WICHITA, Kan. (KSNW) – A tornado that hit Andover Friday night affected about 1,000 structures. The Andover Fire Department said the number is expected to climb as they do more assessments.
“We now know that our damage path extended approximately four miles, three-and-a-half to four miles to the north of where we believed it to have ended last night,” Andover Deputy Fire Chief Mike Roosevelt said at noon.
So far, there have been no deaths from the storm. Roosevelt said crews continue to search for any victims. They are doing a primary and a secondary search, even a third search in some cases. He said they are about 70% complete on the secondary searches.
The search area is both in and out of the Andover city limits. Andover Fire Chief Chad Russell said the search for victims started in Sedgwick County.
“We had damage and injuries in Sedgwick County,” Russell said. “So it started there and went all the way up to approximately 60th in Butler County, so we’re working the entire path.”
VIDEO: Officials provide update during noon news conference
Officials in Andover continue to say there were only four minor injuries. However, Via Christi St. Francis said it got six storm patients, and four were admitted. It noted that not all of the victims were from the Andover storm.
A hospital spokesperson said one person from the Andover storm is in critical condition. It also has a critically injured patient from a storm near Bavaria, west of Salina. The other two patients are in fair condition. The spokesperson said most injuries were from falls as people were coming out of storm shelters.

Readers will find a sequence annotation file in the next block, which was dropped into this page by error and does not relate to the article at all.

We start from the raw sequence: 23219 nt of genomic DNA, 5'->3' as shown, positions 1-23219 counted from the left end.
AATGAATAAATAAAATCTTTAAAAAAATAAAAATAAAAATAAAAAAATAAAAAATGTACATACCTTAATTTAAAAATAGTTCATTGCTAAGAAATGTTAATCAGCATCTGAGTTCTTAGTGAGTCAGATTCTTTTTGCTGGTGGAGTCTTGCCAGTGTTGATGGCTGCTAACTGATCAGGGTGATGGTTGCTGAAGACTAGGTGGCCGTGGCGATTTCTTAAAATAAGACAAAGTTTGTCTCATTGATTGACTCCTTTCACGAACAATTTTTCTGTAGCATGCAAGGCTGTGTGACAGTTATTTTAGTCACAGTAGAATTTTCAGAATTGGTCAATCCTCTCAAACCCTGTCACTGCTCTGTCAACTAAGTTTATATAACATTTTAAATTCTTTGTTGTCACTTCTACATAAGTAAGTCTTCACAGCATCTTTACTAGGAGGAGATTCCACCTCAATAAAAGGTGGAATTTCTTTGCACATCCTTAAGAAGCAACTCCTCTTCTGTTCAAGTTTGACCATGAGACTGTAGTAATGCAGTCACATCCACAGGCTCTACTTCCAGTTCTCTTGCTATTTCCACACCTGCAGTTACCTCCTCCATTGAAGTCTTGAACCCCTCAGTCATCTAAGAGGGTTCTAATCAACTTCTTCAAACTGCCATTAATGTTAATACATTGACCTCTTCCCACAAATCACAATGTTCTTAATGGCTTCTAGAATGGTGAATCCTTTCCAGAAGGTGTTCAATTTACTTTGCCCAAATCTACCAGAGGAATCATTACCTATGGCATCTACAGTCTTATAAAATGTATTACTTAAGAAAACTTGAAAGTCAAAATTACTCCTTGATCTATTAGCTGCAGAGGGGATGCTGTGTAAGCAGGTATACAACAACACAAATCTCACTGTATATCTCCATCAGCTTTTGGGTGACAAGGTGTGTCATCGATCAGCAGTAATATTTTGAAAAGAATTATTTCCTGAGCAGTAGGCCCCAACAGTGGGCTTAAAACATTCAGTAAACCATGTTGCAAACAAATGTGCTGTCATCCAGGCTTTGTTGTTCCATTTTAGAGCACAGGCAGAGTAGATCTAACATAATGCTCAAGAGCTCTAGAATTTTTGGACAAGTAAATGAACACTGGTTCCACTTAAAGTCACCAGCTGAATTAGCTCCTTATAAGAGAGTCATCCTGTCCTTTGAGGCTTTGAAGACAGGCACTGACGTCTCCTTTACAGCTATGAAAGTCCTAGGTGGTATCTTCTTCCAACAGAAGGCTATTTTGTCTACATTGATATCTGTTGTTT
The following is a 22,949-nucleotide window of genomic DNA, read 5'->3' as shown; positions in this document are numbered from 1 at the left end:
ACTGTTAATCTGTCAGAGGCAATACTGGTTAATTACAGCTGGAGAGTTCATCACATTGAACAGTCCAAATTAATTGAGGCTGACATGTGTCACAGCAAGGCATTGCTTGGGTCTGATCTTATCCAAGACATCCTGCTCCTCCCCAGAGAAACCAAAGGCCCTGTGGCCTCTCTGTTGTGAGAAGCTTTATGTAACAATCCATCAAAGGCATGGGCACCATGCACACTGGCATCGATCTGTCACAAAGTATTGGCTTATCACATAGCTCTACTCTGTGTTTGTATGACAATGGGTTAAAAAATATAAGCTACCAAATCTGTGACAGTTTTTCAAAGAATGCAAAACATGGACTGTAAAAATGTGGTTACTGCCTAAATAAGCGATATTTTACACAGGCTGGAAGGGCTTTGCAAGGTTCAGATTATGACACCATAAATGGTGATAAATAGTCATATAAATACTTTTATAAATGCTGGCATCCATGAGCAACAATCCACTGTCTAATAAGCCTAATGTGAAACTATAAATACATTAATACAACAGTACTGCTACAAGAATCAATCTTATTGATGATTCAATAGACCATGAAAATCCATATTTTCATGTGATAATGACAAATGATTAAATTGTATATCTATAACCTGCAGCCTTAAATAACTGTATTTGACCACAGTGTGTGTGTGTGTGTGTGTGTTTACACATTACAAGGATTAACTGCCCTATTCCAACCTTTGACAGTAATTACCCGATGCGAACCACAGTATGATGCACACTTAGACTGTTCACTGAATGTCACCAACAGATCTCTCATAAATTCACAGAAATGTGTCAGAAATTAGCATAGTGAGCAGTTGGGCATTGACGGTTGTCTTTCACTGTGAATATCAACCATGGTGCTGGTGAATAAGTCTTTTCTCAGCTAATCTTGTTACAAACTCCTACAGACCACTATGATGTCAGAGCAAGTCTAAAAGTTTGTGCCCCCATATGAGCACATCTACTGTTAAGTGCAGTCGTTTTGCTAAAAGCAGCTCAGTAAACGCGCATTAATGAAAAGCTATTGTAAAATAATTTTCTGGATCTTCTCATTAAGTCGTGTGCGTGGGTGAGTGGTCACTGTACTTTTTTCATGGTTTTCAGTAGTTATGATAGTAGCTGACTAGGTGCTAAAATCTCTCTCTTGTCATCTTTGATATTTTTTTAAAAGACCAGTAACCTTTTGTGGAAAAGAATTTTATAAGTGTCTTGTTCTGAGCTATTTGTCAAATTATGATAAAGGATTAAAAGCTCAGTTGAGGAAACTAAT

Russell said there are neighborhoods where houses have been “wiped completely off the foundations.”
Police Chief Buck Buchanan said the Kansas Highway Patrol has flown over the scene to assess the damage from the air. Officials have also used drones to survey the damage.
The FAA has now established a no-fly zone for the city of Andover and points to the north and east. The rule also applies to private drone owners. The concern is that drones may get away from their owners and land on victims or first-responders.
The tornado that hit Andover first developed in the area of southeast Wichita before moving northeast.
KSN meteorologist Ronelle Williams caught video of the tornado in its earlier stages near his home when it was approaching Andover.
Chief Chad Russell, Andover Fire Department, said the sirens sounded before the tornado hit.
“It spun up very quickly. I was watching the weather very closely, and as soon as the warning could be sent, it was out there,” Russell said.
Terry Herl owns a mobile home park in the Andover area.
“We were outside when it came through. It looked like, have you ever seen one of those dirt devils? That’s what it looked like, but then it got big,” Herl said. “This is really tore up out here.”
Jason Knipp was at work when the tornado sirens went off Friday night. He escaped injury and managed to capture video of the tornado as it went by.
“It was just crazy!” said Knipp. “They were all standing out there having a good time, and nothing was going on, then all of a sudden, ‘bam,’ it just happened.”
Forrest and Amanda Morrow lived next to the homes that were damaged. They are confident that the rebuild period will come sooner rather than later.
“I think we’ll rebuild over time,” said Forrest. “It’s going to take a long while, but I don’t have any doubt about that. People like to live in this area.”
Andover was not the only city in Butler County to take a hit. So did Rosalia, about 32 miles northeast of Andover. Erik Sorum, a resident of Rosalia, told KSN that many of his neighbors’ homes and barns have suffered severe damage.
“You know, everyone says it sounds like a train,” said Sorum. “It sounded like a train.”
Andover YMCA damage
The YMCA in Andover was heavily damaged in the storm. The Andover YMCA is part of the Greater Wichita YMCA. A spokesperson sent an update around 11:15 a.m. Saturday saying the leadership team is still assessing the damage. The statement said: